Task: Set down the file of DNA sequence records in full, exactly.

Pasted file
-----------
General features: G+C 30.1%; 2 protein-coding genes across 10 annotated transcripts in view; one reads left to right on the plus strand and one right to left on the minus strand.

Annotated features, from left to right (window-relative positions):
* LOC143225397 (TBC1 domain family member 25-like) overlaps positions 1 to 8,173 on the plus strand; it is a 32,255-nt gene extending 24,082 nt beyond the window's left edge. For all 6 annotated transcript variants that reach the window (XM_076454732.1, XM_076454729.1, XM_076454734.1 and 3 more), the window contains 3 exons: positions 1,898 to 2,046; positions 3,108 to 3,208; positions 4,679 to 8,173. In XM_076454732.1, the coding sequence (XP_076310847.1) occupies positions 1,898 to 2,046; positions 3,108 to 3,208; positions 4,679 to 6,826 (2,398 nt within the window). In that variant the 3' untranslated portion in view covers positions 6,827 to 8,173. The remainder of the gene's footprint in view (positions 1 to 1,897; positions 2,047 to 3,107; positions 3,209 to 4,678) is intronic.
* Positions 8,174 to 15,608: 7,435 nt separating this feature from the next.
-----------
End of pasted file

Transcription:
General features: G+C 30.1%; 2 protein-coding genes across 10 annotated transcripts in view; one reads left to right on the plus strand and one right to left on the minus strand.

Annotated features, from left to right (window-relative positions):
* LOC143225397 (TBC1 domain family member 25-like) overlaps positions 1 to 8,173 on the plus strand; it is a 32,255-nt gene extending 24,082 nt beyond the window's left edge. For all 6 annotated transcript variants that reach the window (XM_076454732.1, XM_076454729.1, XM_076454734.1 and 3 more), the window contains 3 exons: positions 1,898 to 2,046; positions 3,108 to 3,208; positions 4,679 to 8,173. In XM_076454732.1, the coding sequence (XP_076310847.1) occupies positions 1,898 to 2,046; positions 3,108 to 3,208; positions 4,679 to 6,826 (2,398 nt within the window). In that variant the 3' untranslated portion in view covers positions 6,827 to 8,173. The remainder of the gene's footprint in view (positions 1 to 1,897; positions 2,047 to 3,107; positions 3,209 to 4,678) is intronic.
* Positions 8,174 to 15,608: 7,435 nt separating this feature from the next.